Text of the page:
a list compiled by Alex Kasman (College of Charleston)
|One supporting character in this science fiction novel is a young mathematician whose solution to a problem involving sphere eversion is essential to the success of the mission. But, as it is not clear to the reader what the mission is (or even what is real) for much of the novel, it is difficult to say much more without spoilers. So, if you want to be surprised by all of the twists and turns in the plot, I recommend that you stop reading this review now.
Spoiler Alert: Minor Spoilers Below!
The book begins as a 19th century maritime adventure. The narrator is Silas Coade, the ship's doctor. Coade attempts to conceal his own drug addiction and keep the crew healthy as they search for a mysterious object hidden in a narrow fjord. The crew includes a tough-as-nails security officer named Ramos, a mathematician named Dupin, and a countess named Ada Cossile. However, there are clues that things are not as they seem, and the same crew soon find themselves on a zeppelin and in what appears to be a pulp science fiction space opera. This allows the author the fun of imitating different writing styles and genres, but it turns out that these are essentially dreams hiding a darker reality: crew members are being held captive in a spherical alien space craft that has undergone partial eversion, so that it is no longer easy to tell the interior from the exterior.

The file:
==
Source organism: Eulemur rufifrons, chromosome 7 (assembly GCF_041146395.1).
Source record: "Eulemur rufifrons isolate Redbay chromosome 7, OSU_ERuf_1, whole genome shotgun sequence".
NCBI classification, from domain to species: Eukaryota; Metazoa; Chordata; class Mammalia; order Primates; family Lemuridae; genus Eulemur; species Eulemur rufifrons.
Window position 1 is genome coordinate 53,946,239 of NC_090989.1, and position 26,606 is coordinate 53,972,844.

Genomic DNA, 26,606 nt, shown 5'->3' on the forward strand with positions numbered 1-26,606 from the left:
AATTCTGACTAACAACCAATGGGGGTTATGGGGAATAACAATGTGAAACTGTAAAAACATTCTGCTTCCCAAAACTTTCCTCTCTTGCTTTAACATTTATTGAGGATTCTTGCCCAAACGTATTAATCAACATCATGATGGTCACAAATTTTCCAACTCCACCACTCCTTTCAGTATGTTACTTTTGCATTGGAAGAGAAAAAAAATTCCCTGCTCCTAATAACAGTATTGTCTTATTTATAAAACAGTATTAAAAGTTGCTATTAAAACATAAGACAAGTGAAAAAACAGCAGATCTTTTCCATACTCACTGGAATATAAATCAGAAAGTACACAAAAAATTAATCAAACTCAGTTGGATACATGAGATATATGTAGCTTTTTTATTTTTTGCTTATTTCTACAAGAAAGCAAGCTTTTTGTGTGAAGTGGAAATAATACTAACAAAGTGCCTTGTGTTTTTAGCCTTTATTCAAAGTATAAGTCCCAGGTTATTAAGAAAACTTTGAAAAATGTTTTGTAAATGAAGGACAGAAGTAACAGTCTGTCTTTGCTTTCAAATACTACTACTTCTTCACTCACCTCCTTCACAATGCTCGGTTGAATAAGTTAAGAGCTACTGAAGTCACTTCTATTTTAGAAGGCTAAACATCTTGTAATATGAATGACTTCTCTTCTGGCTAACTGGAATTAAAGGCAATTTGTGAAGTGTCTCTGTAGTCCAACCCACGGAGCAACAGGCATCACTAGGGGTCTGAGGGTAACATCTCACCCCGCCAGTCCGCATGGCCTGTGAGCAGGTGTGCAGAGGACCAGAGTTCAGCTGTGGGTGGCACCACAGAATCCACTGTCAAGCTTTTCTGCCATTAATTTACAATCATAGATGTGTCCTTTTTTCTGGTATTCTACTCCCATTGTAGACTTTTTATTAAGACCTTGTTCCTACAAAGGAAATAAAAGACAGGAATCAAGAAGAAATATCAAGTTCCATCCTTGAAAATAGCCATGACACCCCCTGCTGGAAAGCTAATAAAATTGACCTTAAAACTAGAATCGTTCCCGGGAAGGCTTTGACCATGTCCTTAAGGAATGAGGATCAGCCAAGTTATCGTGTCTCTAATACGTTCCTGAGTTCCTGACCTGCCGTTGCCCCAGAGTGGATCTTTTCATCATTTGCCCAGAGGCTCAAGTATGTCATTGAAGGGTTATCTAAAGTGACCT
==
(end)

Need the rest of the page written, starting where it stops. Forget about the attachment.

Two major themes of the novel are the ethics of sacrificing some members of the crew to save others, and the extent to which an artificial intelligence can be thought of as being "human". But, in the portions featuring Dupin, the beauty of mathematics and the sort of fame which mathematicians desire also arise.
|Buy this work of mathematical fiction and read reviews at amazon.com.|
|(Note: This is just one work of mathematical fiction from the list. To see the entire list or to see more works of mathematical fiction, return to the Homepage.)|
Exciting News: The total number of works of mathematical fiction listed in this database recently reached a milestone. The 1,500th entry is The Man of Forty Crowns by Voltaire. Thanks to Vijay Fafat for writing the summary of that work (and so many others). I am also grateful to everyone who has contributed to this website. Heck, I'm grateful to everyone who visited the site. Thank you!
(Maintained by Alex Kasman, College of Charleston)